“Coffee-coffee-coffee, is a saying. It’s a funny, desperate cry for caffeine.”

Here in Birmingham, coffee seems to run through the city’s veins like it runs through the fictional veins of Lorelai Gilmore. If you’re looking for a place to study, catch up with a friend, or fuel your day, we’ve got you covered. Here are five unique coffee shops in Birmingham, AL.

1. seeds coffee company, 174 Oxmoor Rd, Birmingham, AL 35209

Seeds is has an industrial-rustic chic and laid-back atmosphere that’s always buzzing with studious college students and twenty-somethings.

Continue reading

Birmingham brew: Revelator Coffee offers special coffees, unique atmosphere

Need a boost of caffeine to carry you through the holiday season? Look no further than Revelator Coffee, a New Orleans-based shop that arrived in Birmingham this summer. Revelator is expanding its presence and its mission of brewing and selling high-quality coffee in the South. Stores in New Orleans and Chattanooga are set to open soon.

Revelator has a small, frequently-rotating coffee menu and focuses on crafting gourmet coffees for a variety of tastes. According to its website, Revelator “sources green coffees that possess beautiful and unique complexities and profile our roasts to highlight nuance and inherent qualities.”

They also emphasize professionalism and skill in baristas, which adds to the overall coffee experience.

All of Revelator’s equipment is American-made. The company uses a Seattle-made espresso machine that allows for customized roasts. Their mugs are from Kentucky-based pottery studio Louisville Stoneware, and herbal teas are from Flying Bird Botanicals in Bellingham, Washington. No detail goes unnoticed: even baristas’ aprons are custom-designed by New Orleans denim brand Holt McCall.

Revelator has been well-received in the Birmingham community so far. Samford student Elizabeth Mullins said she enjoyed her Revelator experience.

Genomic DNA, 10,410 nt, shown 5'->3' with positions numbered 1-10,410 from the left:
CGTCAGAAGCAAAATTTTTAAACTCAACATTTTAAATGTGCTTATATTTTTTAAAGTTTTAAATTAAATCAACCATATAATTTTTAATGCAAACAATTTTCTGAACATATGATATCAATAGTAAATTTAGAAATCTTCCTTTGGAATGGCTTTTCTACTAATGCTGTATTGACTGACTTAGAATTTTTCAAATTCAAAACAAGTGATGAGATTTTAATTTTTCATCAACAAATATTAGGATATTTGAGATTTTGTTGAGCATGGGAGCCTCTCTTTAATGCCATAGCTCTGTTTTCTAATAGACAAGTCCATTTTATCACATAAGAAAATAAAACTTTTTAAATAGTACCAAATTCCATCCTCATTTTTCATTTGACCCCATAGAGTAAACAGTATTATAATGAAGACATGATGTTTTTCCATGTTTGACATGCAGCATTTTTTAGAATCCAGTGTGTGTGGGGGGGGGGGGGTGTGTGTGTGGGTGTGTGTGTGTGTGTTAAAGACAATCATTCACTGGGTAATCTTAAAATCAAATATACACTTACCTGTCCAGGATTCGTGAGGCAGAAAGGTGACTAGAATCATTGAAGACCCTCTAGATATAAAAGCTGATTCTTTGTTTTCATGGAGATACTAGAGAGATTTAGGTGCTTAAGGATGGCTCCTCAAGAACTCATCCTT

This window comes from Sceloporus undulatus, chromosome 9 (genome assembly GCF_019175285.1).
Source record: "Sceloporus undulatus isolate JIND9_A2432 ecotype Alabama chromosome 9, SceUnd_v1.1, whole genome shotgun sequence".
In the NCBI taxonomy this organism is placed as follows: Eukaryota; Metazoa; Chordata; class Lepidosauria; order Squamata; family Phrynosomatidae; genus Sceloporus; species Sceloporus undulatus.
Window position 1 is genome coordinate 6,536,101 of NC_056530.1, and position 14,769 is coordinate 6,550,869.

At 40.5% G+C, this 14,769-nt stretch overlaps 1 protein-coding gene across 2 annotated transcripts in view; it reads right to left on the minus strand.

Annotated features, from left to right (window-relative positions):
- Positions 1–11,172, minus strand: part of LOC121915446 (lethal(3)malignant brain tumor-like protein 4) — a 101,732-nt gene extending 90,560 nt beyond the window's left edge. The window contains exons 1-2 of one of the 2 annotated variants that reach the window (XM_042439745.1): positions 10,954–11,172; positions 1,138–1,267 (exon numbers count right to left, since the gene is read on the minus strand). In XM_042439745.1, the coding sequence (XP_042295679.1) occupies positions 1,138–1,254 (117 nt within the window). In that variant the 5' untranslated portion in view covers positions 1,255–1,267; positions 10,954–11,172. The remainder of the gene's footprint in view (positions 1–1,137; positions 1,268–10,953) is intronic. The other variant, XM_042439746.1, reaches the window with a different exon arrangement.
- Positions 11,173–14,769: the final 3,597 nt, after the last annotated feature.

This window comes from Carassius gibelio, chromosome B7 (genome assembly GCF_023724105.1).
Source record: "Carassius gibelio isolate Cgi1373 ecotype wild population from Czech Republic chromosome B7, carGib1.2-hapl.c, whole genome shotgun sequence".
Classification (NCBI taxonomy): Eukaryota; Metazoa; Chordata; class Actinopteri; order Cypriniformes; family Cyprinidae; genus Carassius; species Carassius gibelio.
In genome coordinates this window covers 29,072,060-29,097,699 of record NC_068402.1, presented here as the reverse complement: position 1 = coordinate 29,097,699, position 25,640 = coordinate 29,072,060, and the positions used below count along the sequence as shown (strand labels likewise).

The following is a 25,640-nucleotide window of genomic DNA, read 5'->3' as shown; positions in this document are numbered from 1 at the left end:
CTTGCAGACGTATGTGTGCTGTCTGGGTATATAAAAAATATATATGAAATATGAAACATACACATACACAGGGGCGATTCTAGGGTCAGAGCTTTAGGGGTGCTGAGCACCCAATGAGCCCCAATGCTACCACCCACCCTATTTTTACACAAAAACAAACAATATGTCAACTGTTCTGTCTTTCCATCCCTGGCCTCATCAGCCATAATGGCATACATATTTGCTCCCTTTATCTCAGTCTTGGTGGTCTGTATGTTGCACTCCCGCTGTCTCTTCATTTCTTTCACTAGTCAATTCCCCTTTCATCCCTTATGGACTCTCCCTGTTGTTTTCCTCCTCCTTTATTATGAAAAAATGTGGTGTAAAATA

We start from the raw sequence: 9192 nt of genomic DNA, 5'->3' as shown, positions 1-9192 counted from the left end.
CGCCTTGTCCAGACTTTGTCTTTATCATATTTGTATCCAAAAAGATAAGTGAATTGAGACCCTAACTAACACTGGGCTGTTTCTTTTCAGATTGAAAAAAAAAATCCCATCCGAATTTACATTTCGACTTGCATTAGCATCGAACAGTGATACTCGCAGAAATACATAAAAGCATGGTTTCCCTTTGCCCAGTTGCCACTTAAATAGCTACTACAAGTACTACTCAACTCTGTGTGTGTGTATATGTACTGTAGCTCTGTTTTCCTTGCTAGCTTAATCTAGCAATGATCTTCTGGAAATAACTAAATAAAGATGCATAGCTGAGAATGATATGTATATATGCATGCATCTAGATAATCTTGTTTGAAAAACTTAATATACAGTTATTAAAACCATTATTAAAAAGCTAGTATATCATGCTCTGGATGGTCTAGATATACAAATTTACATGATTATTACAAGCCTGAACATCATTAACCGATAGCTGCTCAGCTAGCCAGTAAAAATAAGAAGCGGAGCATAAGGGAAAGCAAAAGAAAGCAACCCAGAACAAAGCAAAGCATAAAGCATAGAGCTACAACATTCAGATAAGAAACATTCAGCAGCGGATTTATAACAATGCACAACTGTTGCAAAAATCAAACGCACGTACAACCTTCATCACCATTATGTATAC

“Their menu is simple but quality,” Mullins said. “They have different brews and types of coffee regularly, and they describe it all based on flavor and aroma instead of strength, which is super unique.”

Mullins added that she was impressed with both regular coffee and specialty drinks.

“I’m a latte girl normally, and they don’t disappoint there either – they’re best paired with the pastries that they get from local bakeries daily for a top-notch breakfast,” she said.

Revelator is located next door to the Lyric Theatre and boasts a renovated interior by up-and-coming design firm Appleseed Workshop, which is also responsible for the design of Bottle and Bone in Uptown and Brick & Tin in Mountain Brook.

Revelator Coffee is located downtown at 1826 3rd Avenue North. The store is open seven days a week, 6:30 a.m.-3 p.m. Find them on Facebook or Instagram @revelatorcoffee.

What’s In Your Latte?

I admit it. I’m guilty of it.

Succumbing to the annual temptation of purchasing any product – every product – with pumpkin in the name. Every fall, shelves are stocked with yogurt, coffee, creamer, ice cream, cereal, bread, Oreos, M&Ms, chai lattes and more labeled “pumpkin” or “pumpkin spice.” Many of these treats actually do not contain pumpkin at all, but the flavor of pumpkin pie spice, a blend of cinnamon, ginger, nutmeg and allspice.

Can the pumpkin spice craze all be traced back to Starbucks’ beloved Pumpkin Spice Latte?
Love it or hate it, the PSL has made its mark on fall. Since Starbucks introduced the drink in 2003, more than 200 million cups have been sold. You can even follow the Pumpkin Spice Latte on Twitter @TheRealPSL. (By the way, the account has more than 95 thousand followers.) McDonald’s, Dunkin’ Donuts and many other chains have their own versions of Starbucks’ seasonal beverage.

You’ve probably heard by now about the health perils of Starbucks’ autumn concoction. If not, the numbers are even more frightening than a spooky Halloween costume. Sugar, chemicals, and mysterious concoctions abound.

A quick search for “Starbucks pumpkin spice latte” returns telling results. The first two responses are from Starbucks.com. Starbucks’ online menu gives a description of the concoction: “cinnamon, milk, clove, creamy milk, real pumpkin pie spices.” So far, so good.

The menu also lists the nutrition facts for a standardized grande PSL. The drink clocks in at 380 calories and 49 grams of sugar. Upgrade to a venti? You’ll find yourself at 470 calories and 62 grams of sugar. (According to the World Health Organization, normal-weight adults should only consume about 25 grams per day of added sugar.)